Seattle definitely is in pop-up restaurant/event mode this year – I just went to the awesome One Night Only Project, there have been pop-up events, Lark had a picnic, and everyone’s doing new, awesome mini-events. I love it. So I was thrilled for a last minute invite to dinner at the Velvet Underground Dining Experience. It’s a rotating dinner event, and this particular occasion was run by The Wandering Table, with help from Rain City Vodka, Caffe Lladro, and VUDE’s owner, Jon of Hand of God Wines.
The theme was connectivity, with nods to children’s games. There’s a Japanese children’s game, shiritori, where the end of one word is the beginning of the next. They used this concept, an ingredient from one dish reappeared in the next, so we could follow the chain of the evening. Clay baked clams with pinenuts gave way to chicken osso bucco with pinenut milanese.
Let me warn you: this was a long event. In all, there were twelve courses, including an intermezzo. Even so, the dishes were a joy, ranging from a fresh pea soup with poached egg and prosciutto, to roasted pork with a black pepper pasta and seaweed salad.
I was really impressed by the duck ham, especially the melon water contrasting to the smoky, sweet ham slice and crunchy fig jam. Another standout was the fancy rendition of ants on a log, with shaved celery and juicy carbonated raisins. Even the basil-orange sorbet as an intermezzo was fantastic, a single scoop in a wine glass that allowed you to inhale the scent of fresh herbs.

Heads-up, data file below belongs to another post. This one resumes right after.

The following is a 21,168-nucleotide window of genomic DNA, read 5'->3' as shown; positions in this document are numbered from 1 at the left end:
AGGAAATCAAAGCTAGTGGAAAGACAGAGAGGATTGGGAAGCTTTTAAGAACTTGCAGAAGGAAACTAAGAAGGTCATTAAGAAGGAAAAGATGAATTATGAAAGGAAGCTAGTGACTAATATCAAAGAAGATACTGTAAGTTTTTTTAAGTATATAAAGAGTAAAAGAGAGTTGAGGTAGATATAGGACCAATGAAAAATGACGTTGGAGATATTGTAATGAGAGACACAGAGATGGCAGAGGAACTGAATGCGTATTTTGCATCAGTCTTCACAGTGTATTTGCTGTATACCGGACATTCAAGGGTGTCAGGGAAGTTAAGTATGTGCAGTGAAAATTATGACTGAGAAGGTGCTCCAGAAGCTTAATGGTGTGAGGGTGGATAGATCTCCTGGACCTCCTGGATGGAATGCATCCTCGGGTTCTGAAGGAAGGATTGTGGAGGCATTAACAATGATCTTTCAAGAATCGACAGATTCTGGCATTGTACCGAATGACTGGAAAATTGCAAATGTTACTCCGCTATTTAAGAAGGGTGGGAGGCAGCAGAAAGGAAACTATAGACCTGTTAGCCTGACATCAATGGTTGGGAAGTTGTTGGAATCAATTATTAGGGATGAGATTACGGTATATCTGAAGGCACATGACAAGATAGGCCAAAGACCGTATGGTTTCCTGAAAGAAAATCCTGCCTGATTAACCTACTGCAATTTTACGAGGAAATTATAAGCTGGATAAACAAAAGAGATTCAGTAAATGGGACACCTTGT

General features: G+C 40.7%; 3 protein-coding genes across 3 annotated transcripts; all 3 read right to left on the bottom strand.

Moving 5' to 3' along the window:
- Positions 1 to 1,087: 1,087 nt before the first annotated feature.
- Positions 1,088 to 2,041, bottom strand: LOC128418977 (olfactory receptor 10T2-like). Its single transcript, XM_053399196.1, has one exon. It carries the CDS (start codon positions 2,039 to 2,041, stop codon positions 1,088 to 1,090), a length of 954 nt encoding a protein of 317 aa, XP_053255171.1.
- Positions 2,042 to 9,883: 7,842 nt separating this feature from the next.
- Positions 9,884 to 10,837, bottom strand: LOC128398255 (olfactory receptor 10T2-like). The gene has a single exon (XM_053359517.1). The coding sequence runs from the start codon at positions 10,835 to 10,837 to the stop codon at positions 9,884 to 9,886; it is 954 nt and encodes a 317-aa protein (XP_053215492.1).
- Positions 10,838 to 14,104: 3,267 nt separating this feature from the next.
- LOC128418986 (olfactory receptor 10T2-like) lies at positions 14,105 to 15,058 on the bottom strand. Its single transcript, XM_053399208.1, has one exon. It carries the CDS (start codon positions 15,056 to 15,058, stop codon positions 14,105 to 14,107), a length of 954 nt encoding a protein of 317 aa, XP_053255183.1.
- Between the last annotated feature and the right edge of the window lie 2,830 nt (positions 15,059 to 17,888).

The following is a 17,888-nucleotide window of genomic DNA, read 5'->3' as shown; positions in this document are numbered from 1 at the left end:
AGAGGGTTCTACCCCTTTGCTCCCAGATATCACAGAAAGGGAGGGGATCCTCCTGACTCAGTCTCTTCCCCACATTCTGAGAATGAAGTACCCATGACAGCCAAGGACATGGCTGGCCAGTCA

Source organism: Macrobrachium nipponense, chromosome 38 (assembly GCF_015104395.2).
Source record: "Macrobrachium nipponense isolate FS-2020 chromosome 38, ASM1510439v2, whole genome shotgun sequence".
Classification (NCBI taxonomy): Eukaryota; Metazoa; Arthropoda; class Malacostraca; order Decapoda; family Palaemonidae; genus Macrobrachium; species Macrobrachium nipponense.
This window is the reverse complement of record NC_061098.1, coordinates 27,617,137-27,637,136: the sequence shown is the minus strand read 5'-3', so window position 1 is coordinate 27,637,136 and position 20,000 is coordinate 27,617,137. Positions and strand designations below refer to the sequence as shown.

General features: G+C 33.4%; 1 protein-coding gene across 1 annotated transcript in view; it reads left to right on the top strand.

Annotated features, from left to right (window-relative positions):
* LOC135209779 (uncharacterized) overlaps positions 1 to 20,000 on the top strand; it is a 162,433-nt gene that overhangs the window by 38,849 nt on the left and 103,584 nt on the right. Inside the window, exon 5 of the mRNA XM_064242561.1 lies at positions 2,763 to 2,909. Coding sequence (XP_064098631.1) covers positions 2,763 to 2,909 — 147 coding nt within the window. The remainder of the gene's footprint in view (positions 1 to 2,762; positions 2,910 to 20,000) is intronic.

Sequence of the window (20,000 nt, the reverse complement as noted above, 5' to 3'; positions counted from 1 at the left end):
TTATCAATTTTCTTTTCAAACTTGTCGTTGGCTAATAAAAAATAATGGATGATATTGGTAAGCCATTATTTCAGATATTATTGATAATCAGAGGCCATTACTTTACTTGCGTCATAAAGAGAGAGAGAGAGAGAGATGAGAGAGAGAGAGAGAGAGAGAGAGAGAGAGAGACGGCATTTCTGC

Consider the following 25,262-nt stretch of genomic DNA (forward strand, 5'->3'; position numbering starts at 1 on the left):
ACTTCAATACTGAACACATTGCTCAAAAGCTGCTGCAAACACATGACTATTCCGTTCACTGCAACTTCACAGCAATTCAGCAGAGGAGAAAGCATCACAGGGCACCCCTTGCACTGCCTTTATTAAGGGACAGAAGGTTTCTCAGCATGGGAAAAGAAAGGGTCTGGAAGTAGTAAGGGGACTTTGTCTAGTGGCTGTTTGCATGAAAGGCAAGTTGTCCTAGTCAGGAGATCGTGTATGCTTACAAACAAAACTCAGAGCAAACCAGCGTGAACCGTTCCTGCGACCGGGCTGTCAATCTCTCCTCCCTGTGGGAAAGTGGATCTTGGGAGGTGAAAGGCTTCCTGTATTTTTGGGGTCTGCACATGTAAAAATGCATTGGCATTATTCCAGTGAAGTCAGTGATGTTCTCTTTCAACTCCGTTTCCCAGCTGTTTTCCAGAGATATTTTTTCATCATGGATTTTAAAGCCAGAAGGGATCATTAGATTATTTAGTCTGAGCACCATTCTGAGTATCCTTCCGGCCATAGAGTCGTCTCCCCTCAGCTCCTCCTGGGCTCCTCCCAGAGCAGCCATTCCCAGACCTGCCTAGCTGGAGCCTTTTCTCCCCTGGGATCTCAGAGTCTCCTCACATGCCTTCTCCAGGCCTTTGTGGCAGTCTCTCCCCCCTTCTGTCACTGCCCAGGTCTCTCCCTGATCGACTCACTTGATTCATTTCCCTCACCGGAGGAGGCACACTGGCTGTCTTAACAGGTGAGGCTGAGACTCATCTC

The desserts were frustratingly heavy for the evening. The tart, a generous chocolate confection stuffed with oozy peanut butter and caramel, needed more of the raspberry coulis and ice cream to offset the fudginess. That or a shooter of milk.
I also wanted to trade the raspberry pepper truffles for the fresh raspberries and bed of pepper the truffles had as garnishes. The combination of berry and pepper without chocolate was a jolt to my palate, one I needed after such a large meal.
I loved the interactive elements of the event. We were encouraged to go into the kitchen/staging area and take photos or ask questions, and there were point-and-click cameras on every table for people to document the experience. Also, there was a demonstration pouring of Cafe Lladro coffee, and at multiple times during the evening chefs answered questions or talked about upcoming dishes. Jon even wandered between the tables, asking what people thought of the experience.
And serious, serious kudos to their serving team. I’ve rarely had a meal where the platings and timing went so smoothly, including getting cocktails out before a dish arrived. We were supposed to wait, but pretty much everyone tried the Rain City vodka cocktail, all floral with lemon and bitters, because the anticipation was just too much to endure.
I left wanting more, and wondering if the space had enough room for people to stay overnight. One day, they need to host brunch, and I will be first in line. But for now, spread the word, but do so quietly and with excitement.